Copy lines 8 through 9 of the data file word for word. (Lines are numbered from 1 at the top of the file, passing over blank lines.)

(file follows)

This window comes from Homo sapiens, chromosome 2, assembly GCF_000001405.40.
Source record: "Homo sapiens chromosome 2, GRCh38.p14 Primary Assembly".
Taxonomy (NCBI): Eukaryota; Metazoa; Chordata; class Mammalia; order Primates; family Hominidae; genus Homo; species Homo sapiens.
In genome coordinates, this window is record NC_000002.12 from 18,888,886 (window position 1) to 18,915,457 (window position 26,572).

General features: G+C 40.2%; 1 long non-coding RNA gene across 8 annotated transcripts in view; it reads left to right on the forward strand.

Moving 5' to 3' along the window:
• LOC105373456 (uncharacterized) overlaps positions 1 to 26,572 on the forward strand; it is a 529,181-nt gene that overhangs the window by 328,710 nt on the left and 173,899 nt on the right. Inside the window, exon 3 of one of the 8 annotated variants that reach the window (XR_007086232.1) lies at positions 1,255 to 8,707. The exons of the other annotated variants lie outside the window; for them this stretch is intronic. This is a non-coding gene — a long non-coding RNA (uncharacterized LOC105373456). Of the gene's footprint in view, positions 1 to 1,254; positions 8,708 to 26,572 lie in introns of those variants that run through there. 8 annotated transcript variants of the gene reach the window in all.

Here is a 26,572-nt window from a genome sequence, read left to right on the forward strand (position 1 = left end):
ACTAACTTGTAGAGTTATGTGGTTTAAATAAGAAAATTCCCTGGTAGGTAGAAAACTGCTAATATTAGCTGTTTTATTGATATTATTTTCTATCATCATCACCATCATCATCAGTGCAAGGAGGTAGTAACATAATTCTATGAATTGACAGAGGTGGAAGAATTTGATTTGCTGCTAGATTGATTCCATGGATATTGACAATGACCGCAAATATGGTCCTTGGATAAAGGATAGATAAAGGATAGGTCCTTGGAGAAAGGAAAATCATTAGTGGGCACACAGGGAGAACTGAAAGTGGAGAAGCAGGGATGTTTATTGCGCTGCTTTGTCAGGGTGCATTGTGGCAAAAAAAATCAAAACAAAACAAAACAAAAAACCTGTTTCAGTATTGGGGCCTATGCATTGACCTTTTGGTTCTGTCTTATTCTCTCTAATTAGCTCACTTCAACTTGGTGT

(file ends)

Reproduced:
Here is a 26,572-nt window from a genome sequence, read left to right on the forward strand (position 1 = left end):
ACTAACTTGTAGAGTTATGTGGTTTAAATAAGAAAATTCCCTGGTAGGTAGAAAACTGCTAATATTAGCTGTTTTATTGATATTATTTTCTATCATCATCACCATCATCATCAGTGCAAGGAGGTAGTAACATAATTCTATGAATTGACAGAGGTGGAAGAATTTGATTTGCTGCTAGATTGATTCCATGGATATTGACAATGACCGCAAATATGGTCCTTGGATAAAGGATAGATAAAGGATAGGTCCTTGGAGAAAGGAAAATCATTAGTGGGCACACAGGGAGAACTGAAAGTGGAGAAGCAGGGATGTTTATTGCGCTGCTTTGTCAGGGTGCATTGTGGCAAAAAAAATCAAAACAAAACAAAACAAAAAACCTGTTTCAGTATTGGGGCCTATGCATTGACCTTTTGGTTCTGTCTTATTCTCTCTAATTAGCTCACTTCAACTTGGTGT